Michigan Civil Court Records
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What are Michigan Civil Court Records?
Michigan civil court records are official documents that provide an objective account of civil court proceedings within the state’s jurisdiction. These records include all court actions, motions, judgments, penalties and/or settlements relating to the civil suit and are maintained by the office of the clerk of courts in the court where the case was heard. Interested members of the public may find Michigan civil court records in the jurisdiction where the case was heard.. However, access to most records requires that the requesting party meet any required eligibility conditions.
Cases Heard in Michigan’s Civil Courts
Michigan civil courts attend to non-criminal cases often pertaining to non-violent disputes between individuals and establishments. Cases heard in civil courts may be regarding:
- Contract-based disputes and agreement violations
- Traffic violations
- Consumer complaints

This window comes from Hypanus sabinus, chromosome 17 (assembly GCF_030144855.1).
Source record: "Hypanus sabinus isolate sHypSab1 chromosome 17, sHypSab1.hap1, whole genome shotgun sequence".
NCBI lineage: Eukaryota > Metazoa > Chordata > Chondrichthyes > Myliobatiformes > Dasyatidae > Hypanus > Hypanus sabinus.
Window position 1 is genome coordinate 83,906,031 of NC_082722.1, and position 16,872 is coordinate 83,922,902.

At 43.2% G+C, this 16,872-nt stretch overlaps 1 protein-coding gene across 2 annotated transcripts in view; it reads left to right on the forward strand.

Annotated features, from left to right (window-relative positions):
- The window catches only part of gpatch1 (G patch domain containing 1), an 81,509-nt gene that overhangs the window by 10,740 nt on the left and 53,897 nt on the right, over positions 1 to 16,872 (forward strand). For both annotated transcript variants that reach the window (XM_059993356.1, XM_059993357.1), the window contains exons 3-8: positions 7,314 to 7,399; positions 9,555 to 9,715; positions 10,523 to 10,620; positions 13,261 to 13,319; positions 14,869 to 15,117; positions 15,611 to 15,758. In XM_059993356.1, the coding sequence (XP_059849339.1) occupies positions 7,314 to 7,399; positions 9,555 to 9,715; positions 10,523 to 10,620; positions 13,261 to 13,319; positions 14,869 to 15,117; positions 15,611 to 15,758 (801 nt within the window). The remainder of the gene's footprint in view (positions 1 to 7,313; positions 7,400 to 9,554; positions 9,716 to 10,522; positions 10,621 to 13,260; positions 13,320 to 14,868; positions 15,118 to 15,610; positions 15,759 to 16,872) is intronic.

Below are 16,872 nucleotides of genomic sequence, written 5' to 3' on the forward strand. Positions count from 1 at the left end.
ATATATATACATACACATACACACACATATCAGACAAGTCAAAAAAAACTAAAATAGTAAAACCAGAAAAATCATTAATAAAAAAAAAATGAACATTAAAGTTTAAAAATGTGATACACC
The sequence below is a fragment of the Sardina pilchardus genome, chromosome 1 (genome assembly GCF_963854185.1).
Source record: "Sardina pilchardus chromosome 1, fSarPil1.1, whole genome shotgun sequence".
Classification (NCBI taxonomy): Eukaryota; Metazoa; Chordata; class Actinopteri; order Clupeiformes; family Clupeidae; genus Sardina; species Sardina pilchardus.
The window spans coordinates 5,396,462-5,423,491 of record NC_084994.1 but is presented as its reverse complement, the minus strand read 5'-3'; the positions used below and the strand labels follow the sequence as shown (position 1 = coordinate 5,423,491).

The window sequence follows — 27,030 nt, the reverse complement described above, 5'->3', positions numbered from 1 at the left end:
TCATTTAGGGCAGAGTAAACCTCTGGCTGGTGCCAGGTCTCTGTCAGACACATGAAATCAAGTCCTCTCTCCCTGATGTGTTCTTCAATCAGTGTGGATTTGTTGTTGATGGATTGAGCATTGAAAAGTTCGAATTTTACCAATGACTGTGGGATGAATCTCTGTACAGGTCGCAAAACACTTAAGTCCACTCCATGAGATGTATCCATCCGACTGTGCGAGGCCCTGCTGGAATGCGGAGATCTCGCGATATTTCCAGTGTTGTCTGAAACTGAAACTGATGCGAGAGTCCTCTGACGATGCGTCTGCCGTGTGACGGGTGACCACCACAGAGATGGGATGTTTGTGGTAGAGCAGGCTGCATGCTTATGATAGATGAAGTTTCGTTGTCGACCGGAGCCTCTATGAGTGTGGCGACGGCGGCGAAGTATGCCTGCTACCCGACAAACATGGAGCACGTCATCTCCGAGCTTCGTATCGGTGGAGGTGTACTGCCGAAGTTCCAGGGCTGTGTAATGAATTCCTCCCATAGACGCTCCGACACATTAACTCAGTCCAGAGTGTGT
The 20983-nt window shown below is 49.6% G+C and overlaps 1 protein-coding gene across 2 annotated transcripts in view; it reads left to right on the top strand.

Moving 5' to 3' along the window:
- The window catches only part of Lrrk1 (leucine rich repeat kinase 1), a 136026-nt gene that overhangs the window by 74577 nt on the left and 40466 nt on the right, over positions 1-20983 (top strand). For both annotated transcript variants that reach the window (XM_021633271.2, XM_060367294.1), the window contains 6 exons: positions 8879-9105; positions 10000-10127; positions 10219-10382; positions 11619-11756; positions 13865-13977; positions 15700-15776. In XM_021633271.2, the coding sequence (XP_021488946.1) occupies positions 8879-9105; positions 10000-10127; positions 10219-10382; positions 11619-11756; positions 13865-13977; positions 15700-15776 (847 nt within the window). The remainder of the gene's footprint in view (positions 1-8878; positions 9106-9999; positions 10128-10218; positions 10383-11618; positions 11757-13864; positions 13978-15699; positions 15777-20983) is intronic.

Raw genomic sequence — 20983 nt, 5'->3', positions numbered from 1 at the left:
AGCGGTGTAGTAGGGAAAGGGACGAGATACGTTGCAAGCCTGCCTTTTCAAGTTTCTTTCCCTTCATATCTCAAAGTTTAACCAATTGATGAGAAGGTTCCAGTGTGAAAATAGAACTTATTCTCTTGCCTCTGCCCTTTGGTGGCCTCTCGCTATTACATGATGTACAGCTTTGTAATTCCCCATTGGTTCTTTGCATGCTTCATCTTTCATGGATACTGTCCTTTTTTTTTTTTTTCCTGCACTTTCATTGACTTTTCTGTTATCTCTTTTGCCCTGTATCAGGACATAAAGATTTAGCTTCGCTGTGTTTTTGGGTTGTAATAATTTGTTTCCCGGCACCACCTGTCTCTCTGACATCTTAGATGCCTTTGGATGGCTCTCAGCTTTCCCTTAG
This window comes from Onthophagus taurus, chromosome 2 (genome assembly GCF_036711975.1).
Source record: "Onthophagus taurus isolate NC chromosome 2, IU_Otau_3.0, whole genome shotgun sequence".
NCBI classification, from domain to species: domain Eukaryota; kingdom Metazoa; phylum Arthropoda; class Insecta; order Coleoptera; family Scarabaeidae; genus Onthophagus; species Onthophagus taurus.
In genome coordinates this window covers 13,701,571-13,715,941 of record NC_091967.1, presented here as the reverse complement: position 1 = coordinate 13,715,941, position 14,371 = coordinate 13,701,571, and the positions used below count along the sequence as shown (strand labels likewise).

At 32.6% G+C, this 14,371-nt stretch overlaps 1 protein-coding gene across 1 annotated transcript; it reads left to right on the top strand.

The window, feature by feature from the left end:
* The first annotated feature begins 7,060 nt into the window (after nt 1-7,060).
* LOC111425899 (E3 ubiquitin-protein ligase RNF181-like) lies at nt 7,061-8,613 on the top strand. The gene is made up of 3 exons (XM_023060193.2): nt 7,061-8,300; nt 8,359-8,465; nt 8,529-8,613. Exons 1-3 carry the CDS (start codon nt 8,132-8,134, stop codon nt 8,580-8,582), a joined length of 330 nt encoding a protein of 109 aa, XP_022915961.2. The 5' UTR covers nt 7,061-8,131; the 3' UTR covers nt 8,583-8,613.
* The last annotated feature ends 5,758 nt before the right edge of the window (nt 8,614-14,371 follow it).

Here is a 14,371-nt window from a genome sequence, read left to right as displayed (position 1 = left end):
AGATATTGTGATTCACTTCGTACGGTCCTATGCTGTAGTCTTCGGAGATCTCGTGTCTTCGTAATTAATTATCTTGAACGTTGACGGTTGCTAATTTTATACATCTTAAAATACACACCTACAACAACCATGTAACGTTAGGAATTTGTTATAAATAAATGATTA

- Workplace accidents and/or injuries
- Family-related cases including adoption, guardianship, divorce, child support and/or custody and related concerns
- Civil rights violations, discrimination, entitlements, etc.
Civil cases are often resolved by an agreed-upon financial settlement or court order/decree. Summarily, all matters relating to equitable and tort claims, landlord-tenant disputes and general complaints/violations are in the jurisdiction of the state’s civil courts.
Michigan’s Civil Court System
The state of Michigan operates a four-tier unified judicial system. This system encompasses the state Supreme court, the Michigan Court of Appeals, the trial courts (including circuit and district courts) and several other specialized and administrative courts such as small claims, probate, and bankruptcy courts.